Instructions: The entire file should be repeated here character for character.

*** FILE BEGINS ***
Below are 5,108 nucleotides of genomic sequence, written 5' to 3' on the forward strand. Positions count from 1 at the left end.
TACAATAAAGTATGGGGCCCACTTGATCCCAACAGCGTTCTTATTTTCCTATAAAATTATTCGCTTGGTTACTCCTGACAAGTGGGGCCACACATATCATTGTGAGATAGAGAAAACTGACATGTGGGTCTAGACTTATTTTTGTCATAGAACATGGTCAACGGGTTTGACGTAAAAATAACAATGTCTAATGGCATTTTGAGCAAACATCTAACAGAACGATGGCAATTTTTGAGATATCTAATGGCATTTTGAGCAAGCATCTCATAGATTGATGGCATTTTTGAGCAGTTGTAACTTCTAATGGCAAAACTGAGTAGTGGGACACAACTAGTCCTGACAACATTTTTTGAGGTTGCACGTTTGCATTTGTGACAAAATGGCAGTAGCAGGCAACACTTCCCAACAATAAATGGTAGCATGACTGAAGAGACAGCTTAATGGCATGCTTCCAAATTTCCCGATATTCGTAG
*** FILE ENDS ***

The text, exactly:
Below are 5,108 nucleotides of genomic sequence, written 5' to 3' on the forward strand. Positions count from 1 at the left end.
TACAATAAAGTATGGGGCCCACTTGATCCCAACAGCGTTCTTATTTTCCTATAAAATTATTCGCTTGGTTACTCCTGACAAGTGGGGCCACACATATCATTGTGAGATAGAGAAAACTGACATGTGGGTCTAGACTTATTTTTGTCATAGAACATGGTCAACGGGTTTGACGTAAAAATAACAATGTCTAATGGCATTTTGAGCAAACATCTAACAGAACGATGGCAATTTTTGAGATATCTAATGGCATTTTGAGCAAGCATCTCATAGATTGATGGCATTTTTGAGCAGTTGTAACTTCTAATGGCAAAACTGAGTAGTGGGACACAACTAGTCCTGACAACATTTTTTGAGGTTGCACGTTTGCATTTGTGACAAAATGGCAGTAGCAGGCAACACTTCCCAACAATAAATGGTAGCATGACTGAAGAGACAGCTTAATGGCATGCTTCCAAATTTCCCGATATTCGTAG